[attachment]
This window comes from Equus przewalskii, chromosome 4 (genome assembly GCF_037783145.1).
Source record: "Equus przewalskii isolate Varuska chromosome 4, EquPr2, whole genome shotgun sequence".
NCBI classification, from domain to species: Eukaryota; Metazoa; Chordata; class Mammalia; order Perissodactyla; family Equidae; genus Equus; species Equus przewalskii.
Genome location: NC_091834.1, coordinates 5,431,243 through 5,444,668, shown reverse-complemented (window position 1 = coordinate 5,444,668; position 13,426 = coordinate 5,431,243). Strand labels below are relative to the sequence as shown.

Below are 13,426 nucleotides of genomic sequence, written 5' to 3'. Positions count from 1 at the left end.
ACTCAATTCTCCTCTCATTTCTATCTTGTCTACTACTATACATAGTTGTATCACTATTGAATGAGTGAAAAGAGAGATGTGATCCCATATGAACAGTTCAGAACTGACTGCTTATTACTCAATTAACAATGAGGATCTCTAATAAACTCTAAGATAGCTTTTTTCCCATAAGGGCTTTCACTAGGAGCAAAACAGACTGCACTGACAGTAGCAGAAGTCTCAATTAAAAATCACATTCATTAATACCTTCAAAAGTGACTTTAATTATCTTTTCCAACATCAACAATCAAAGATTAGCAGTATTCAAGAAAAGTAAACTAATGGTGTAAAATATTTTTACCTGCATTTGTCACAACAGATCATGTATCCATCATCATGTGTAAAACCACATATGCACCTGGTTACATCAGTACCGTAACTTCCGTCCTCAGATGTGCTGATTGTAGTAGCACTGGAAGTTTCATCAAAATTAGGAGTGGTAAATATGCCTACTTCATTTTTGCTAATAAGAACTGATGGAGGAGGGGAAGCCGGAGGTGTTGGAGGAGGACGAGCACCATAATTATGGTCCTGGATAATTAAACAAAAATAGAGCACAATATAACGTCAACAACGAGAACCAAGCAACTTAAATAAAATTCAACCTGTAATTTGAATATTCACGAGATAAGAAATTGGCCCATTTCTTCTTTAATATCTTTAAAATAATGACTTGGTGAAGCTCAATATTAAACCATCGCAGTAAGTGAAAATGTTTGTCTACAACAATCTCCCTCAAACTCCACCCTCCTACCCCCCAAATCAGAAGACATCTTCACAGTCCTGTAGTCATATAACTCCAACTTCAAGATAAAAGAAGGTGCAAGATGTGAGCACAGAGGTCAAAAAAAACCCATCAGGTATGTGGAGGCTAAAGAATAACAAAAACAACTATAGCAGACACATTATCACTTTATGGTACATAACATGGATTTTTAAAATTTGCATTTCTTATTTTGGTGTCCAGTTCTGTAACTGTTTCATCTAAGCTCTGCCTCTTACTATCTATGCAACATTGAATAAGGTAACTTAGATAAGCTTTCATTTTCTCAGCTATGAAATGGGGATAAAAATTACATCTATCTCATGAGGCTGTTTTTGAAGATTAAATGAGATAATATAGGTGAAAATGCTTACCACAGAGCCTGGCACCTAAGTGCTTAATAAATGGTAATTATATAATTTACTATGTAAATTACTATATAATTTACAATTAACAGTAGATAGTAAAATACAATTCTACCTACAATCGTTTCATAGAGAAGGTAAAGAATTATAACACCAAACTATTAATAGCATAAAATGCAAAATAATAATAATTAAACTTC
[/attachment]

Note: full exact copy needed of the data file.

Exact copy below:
This window comes from Equus przewalskii, chromosome 4 (genome assembly GCF_037783145.1).
Source record: "Equus przewalskii isolate Varuska chromosome 4, EquPr2, whole genome shotgun sequence".
NCBI classification, from domain to species: Eukaryota; Metazoa; Chordata; class Mammalia; order Perissodactyla; family Equidae; genus Equus; species Equus przewalskii.
Genome location: NC_091834.1, coordinates 5,431,243 through 5,444,668, shown reverse-complemented (window position 1 = coordinate 5,444,668; position 13,426 = coordinate 5,431,243). Strand labels below are relative to the sequence as shown.

Below are 13,426 nucleotides of genomic sequence, written 5' to 3'. Positions count from 1 at the left end.
ACTCAATTCTCCTCTCATTTCTATCTTGTCTACTACTATACATAGTTGTATCACTATTGAATGAGTGAAAAGAGAGATGTGATCCCATATGAACAGTTCAGAACTGACTGCTTATTACTCAATTAACAATGAGGATCTCTAATAAACTCTAAGATAGCTTTTTTCCCATAAGGGCTTTCACTAGGAGCAAAACAGACTGCACTGACAGTAGCAGAAGTCTCAATTAAAAATCACATTCATTAATACCTTCAAAAGTGACTTTAATTATCTTTTCCAACATCAACAATCAAAGATTAGCAGTATTCAAGAAAAGTAAACTAATGGTGTAAAATATTTTTACCTGCATTTGTCACAACAGATCATGTATCCATCATCATGTGTAAAACCACATATGCACCTGGTTACATCAGTACCGTAACTTCCGTCCTCAGATGTGCTGATTGTAGTAGCACTGGAAGTTTCATCAAAATTAGGAGTGGTAAATATGCCTACTTCATTTTTGCTAATAAGAACTGATGGAGGAGGGGAAGCCGGAGGTGTTGGAGGAGGACGAGCACCATAATTATGGTCCTGGATAATTAAACAAAAATAGAGCACAATATAACGTCAACAACGAGAACCAAGCAACTTAAATAAAATTCAACCTGTAATTTGAATATTCACGAGATAAGAAATTGGCCCATTTCTTCTTTAATATCTTTAAAATAATGACTTGGTGAAGCTCAATATTAAACCATCGCAGTAAGTGAAAATGTTTGTCTACAACAATCTCCCTCAAACTCCACCCTCCTACCCCCCAAATCAGAAGACATCTTCACAGTCCTGTAGTCATATAACTCCAACTTCAAGATAAAAGAAGGTGCAAGATGTGAGCACAGAGGTCAAAAAAAACCCATCAGGTATGTGGAGGCTAAAGAATAACAAAAACAACTATAGCAGACACATTATCACTTTATGGTACATAACATGGATTTTTAAAATTTGCATTTCTTATTTTGGTGTCCAGTTCTGTAACTGTTTCATCTAAGCTCTGCCTCTTACTATCTATGCAACATTGAATAAGGTAACTTAGATAAGCTTTCATTTTCTCAGCTATGAAATGGGGATAAAAATTACATCTATCTCATGAGGCTGTTTTTGAAGATTAAATGAGATAATATAGGTGAAAATGCTTACCACAGAGCCTGGCACCTAAGTGCTTAATAAATGGTAATTATATAATTTACTATGTAAATTACTATATAATTTACAATTAACAGTAGATAGTAAAATACAATTCTACCTACAATCGTTTCATAGAGAAGGTAAAGAATTATAACACCAAACTATTAATAGCATAAAATGCAAAATAATAATAATTAAACTTC